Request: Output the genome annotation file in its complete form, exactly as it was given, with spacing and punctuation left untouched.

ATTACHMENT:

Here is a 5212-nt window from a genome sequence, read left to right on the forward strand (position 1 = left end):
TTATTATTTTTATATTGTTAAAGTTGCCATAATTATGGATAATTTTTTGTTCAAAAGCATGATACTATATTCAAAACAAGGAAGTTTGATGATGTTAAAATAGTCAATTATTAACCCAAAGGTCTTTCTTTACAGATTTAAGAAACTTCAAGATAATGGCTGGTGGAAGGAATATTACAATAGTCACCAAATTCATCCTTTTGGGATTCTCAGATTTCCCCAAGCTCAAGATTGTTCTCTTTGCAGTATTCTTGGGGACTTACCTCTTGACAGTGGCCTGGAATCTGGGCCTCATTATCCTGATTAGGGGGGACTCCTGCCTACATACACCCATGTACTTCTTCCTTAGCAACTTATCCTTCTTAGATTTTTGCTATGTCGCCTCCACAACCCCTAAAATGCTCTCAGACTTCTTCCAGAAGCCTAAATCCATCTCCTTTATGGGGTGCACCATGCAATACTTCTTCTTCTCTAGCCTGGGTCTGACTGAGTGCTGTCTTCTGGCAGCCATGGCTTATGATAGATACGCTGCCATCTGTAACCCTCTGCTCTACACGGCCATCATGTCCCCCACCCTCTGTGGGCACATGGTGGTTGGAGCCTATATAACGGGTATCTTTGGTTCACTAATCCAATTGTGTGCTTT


Here is a 5212-nt window from a genome sequence, read left to right on the forward strand (position 1 = left end):
TTATTATTTTTATATTGTTAAAGTTGCCATAATTATGGATAATTTTTTGTTCAAAAGCATGATACTATATTCAAAACAAGGAAGTTTGATGATGTTAAAATAGTCAATTATTAACCCAAAGGTCTTTCTTTACAGATTTAAGAAACTTCAAGATAATGGCTGGTGGAAGGAATATTACAATAGTCACCAAATTCATCCTTTTGGGATTCTCAGATTTCCCCAAGCTCAAGATTGTTCTCTTTGCAGTATTCTTGGGGACTTACCTCTTGACAGTGGCCTGGAATCTGGGCCTCATTATCCTGATTAGGGGGGACTCCTGCCTACATACACCCATGTACTTCTTCCTTAGCAACTTATCCTTCTTAGATTTTTGCTATGTCGCCTCCACAACCCCTAAAATGCTCTCAGACTTCTTCCAGAAGCCTAAATCCATCTCCTTTATGGGGTGCACCATGCAATACTTCTTCTTCTCTAGCCTGGGTCTGACTGAGTGCTGTCTTCTGGCAGCCATGGCTTATGATAGATACGCTGCCATCTGTAACCCTCTGCTCTACACGGCCATCATGTCCCCCACCCTCTGTGGGCACATGGTGGTTGGAGCCTATATAACGGGTATCTTTGGTTCACTAATCCAATTGTGTGCTTT